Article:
Nov 302012
 

Very rarely is an author’s style so obstructionist that it interferes, but sadly, Kanon’s frequent indecipherability kept me from finishing.  Too bad.  I was in the mood for this kind of book.  World War II has just ended and the Cold War is heating up.  Former war spies are being called upon to acquire former Nazis for our side before the communists can claim them.  Istanbul is packed with undercover and double agents and is the perfect location for secret nighttime transfers of intelligence.  Not deep stuff, but surely the basis for fun.  At first, I gave Kanon the benefit of the doubt when he started the story midstream.  Then I figured he was being obscure because that must be how espionage feels.  But after one hundred pages of not being able to track his plot nor be certain who was speaking I gave up in frustration.

 

Nov 152012
 

Jozef Ondrej is taken by his father as an infant, after his mother dies, to the mountains of central Europe on the eve of the First World War.  After his father has raised him to be a shepherd with expertise in managing himself alone in the forest with nothing more than a rifle, Jozef enlists in the Emperor’s army to defend the Austro-Hungarian empire.  Appointed as a sniper, he hikes for days through the Ruso-Carpathian mountains picking off Italian soldiers with expert marksmanship and mechanical indifference.  He hikes some more and fights on the front lines.  He is captured and walked and entrained to a prison camp on Sardinia and when he is released he walks home, pausing to engage a relationship with a largely silent, but very pregnant, gypsy girl.  His sojourn, the book’s title, is more mileage, than mental or spiritual so we discover countries and perspectives on World War I that never occurred to us, but in the end we have covered so many miles that we too are just tired, but never really have gotten inside of Josef’s head.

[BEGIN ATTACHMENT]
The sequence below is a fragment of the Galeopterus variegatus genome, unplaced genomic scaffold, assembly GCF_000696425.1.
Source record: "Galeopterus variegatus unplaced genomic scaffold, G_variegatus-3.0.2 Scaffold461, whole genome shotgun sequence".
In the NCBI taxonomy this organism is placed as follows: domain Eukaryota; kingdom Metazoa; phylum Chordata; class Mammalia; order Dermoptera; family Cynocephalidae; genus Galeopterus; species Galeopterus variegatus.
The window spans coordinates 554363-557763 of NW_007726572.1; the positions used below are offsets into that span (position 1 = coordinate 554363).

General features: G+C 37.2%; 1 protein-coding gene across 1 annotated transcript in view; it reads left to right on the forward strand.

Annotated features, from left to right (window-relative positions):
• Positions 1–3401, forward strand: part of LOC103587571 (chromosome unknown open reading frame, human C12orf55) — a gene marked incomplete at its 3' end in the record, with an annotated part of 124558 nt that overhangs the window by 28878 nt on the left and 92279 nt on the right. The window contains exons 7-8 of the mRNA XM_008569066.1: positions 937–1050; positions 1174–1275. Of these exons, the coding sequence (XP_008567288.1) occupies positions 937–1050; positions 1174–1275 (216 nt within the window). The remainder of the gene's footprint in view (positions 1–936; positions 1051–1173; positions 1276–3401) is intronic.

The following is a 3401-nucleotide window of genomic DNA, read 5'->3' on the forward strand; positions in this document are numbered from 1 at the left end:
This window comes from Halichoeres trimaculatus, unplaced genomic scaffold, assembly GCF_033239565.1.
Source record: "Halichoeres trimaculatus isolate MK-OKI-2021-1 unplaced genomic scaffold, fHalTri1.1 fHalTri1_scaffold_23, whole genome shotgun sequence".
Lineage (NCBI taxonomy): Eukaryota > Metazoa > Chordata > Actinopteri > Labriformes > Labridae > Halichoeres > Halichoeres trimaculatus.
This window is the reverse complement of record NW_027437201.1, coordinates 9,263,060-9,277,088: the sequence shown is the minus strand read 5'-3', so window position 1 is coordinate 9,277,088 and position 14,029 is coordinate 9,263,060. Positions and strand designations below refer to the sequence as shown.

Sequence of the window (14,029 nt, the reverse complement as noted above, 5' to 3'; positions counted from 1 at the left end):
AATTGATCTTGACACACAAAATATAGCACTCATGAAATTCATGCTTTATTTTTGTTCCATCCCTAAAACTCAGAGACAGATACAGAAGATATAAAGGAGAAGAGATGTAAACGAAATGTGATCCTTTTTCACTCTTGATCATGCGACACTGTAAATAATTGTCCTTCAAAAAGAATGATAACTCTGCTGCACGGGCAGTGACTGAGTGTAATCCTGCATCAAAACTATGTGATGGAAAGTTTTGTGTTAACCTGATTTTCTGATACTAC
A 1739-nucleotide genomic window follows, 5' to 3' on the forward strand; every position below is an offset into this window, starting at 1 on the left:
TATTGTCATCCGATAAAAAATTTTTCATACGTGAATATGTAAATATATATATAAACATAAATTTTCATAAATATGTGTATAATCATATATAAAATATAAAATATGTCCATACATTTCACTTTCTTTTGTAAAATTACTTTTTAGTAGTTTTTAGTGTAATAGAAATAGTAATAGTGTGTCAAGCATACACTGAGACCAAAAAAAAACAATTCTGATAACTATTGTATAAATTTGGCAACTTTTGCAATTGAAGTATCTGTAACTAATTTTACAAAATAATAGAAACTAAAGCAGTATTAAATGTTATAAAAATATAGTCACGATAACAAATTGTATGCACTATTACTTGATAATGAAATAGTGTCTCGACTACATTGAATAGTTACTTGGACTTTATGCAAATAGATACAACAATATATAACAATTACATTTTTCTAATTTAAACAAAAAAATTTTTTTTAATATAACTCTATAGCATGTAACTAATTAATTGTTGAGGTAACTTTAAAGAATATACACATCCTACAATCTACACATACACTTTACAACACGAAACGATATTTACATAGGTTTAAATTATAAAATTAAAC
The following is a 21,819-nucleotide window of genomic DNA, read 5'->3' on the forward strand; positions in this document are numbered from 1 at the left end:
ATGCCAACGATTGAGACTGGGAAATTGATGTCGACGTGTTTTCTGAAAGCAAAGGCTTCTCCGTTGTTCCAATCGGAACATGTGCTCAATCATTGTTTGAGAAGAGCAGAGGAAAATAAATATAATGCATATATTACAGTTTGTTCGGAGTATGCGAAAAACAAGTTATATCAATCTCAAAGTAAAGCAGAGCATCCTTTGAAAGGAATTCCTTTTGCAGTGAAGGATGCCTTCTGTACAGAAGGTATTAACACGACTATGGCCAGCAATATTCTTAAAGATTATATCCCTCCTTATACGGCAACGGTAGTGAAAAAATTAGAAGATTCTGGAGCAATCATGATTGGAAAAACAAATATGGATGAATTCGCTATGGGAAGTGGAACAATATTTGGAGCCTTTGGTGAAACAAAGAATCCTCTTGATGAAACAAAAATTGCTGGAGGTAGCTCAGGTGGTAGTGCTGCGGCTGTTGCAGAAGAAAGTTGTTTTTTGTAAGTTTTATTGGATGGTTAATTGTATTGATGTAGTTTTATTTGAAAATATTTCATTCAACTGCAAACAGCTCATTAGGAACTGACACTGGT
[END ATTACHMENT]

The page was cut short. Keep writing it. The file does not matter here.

Nov 152012
 

 

An African American soldier returns from fighting in Korea with his mind in tatters.  The army was integrated and ordered, but his experience was profoundly horrifying.  Back in a segregated United States, where a black man can and often is abused for the color of his skin, he wanders dark streets, loses his money, drinks to excess, and suffers from what we call today PTSD. Slowly he heads south, into the belly of the beast, to rescue his sister, abused by a doctor doing the kind of research performed too readily on minorities in the 1940s and 1950s.  In the end, the men of this book are beaten physically and spiritually.  All the women are strong.  And all the children are largely invisible.  To learn more about unethical medical research, read The Immortal Life of Henrietta Lacks, but to really understand the plight of African Americans in the Jim Crow U.S., read The Warmth of Other Suns.